The Pin-stripe Mafia
Ma+fi-a or Maf-fia n. 1. the. an international secret organisation founded in Sicily. It developed into a criminal organisation and in the late 19th century was migrated to the U.S. 2. any group considered to resemble the Mafia. See also Cosa Nostra, accounting firms
Our friends Austin Mitchell and Prem Sikka have penned another of their excellent monographs for the Association for Accountancy and Business Affairs. The title hints at the possibility that accounting firms might not be in favour: The Pin-stripe Mafia: How Accounting Firms Destroy Societies.
Over the top? Well we've just skimmed through it and find ourselves nodding in agreement with Austin and Prem. Take this for example:
The loss of tax revenues is a major cause of the current economic crisis that is inflicting misery on millions of people. Tax avoidance is part of the guerrilla warfare conducted by accountancy firms against the people. Each year, about 30%-40% of the financial legislation outlaws tax dodges dreamt up by accountancy firms. The UK tax tribunals and courts hear around 11,000 cases and many of these relate to dodges that have no economic substance. The UK is estimated to be losing around £100 billion of tax revenues each year and a large part of this is due to the activities of the Big Four accountancy firms.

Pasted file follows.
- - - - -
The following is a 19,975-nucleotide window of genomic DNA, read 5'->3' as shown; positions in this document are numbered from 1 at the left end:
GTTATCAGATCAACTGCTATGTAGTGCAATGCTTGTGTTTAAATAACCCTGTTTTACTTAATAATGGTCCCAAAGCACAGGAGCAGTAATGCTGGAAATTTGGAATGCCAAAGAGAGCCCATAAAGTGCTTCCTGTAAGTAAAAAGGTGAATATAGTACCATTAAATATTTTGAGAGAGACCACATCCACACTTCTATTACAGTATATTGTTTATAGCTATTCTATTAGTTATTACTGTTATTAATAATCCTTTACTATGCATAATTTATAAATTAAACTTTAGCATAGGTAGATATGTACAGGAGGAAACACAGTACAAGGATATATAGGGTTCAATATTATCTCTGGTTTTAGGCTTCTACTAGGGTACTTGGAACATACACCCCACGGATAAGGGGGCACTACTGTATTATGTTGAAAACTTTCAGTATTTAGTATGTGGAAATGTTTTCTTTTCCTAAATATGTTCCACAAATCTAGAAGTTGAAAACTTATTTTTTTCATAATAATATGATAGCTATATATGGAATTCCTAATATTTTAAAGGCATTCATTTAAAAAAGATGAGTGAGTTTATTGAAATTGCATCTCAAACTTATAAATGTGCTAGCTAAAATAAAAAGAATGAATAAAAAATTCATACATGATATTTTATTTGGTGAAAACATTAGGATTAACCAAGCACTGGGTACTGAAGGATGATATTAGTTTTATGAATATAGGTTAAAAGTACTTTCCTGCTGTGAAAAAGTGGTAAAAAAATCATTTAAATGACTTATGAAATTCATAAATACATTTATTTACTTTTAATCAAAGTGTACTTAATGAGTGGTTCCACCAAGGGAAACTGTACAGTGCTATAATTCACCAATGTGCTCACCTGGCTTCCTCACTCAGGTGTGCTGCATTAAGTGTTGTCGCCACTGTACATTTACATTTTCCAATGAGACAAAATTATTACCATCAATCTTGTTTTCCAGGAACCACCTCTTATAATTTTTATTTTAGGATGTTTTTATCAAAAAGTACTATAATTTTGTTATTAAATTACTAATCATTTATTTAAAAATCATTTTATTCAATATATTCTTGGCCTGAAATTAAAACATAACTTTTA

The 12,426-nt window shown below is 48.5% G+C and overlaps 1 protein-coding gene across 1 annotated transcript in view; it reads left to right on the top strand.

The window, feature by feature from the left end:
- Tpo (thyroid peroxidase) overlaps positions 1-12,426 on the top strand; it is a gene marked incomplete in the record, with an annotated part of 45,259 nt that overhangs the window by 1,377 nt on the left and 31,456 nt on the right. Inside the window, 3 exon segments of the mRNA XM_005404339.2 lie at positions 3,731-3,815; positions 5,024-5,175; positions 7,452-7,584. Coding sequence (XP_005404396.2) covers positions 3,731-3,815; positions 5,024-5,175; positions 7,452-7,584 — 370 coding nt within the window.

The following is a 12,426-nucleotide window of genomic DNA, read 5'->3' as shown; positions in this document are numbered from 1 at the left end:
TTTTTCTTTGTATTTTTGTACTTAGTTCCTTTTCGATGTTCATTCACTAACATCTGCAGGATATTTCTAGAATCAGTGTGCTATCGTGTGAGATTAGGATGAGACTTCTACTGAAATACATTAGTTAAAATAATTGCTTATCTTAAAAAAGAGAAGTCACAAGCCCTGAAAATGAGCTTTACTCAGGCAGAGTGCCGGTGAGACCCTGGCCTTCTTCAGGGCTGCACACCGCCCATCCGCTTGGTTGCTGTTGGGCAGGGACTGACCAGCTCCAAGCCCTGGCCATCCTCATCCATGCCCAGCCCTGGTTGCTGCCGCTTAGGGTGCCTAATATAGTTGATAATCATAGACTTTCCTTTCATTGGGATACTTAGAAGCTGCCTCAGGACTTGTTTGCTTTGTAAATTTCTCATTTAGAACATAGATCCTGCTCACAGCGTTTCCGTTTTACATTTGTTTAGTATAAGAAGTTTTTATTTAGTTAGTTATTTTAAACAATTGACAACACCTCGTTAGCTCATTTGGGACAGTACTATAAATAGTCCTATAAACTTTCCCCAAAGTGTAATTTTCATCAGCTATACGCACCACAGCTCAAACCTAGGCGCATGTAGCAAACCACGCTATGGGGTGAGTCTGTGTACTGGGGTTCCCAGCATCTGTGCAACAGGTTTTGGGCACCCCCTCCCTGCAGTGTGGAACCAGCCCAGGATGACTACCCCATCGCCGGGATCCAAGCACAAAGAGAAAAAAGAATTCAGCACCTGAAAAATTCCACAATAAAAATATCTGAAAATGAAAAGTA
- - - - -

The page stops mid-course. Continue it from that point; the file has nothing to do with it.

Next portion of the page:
By any standards this is scandalous, especially during times of terrible hardship for many ordinary people, young and old. It would be reasonable to expect our governments to take action to protect society from these scammers, but no:
Despite judges outlawing their tax dodges, successive governments have failed to investigate the firms, or prosecute their partners. Instead, the partners of major accountancy firms are given peerages, knighthoods, public accolades and government consultancies, all funded by taxpayers. The same firms have colonised regulatory bodies, fund political parties and provide jobs for former and potential ministers. This penetration of the state has bought them political insurance and their anti-social practices continue to inflict enormous social damage.
Austin and Prem don't pull their punches, and rightly so. This blogger has worked in the tax planning division of a Big 4 firm and readily recognises the anti social culture they describe.
As always Austin and Prem marshall legions of damning facts and figures to support their arguments. Cumulatively the evidence is compelling: this isn't and never was an instance of a few bad apples - the rot runs deep, deep, deep, and very few tax planners dare break the omertà.
The Pin-stripe Mafia is now available in hardcopy from:
Association for Accountancy & Business Affairs
P.O. Box 5874, Basildon, Essex SS16 5FR, UK.
Published in 2011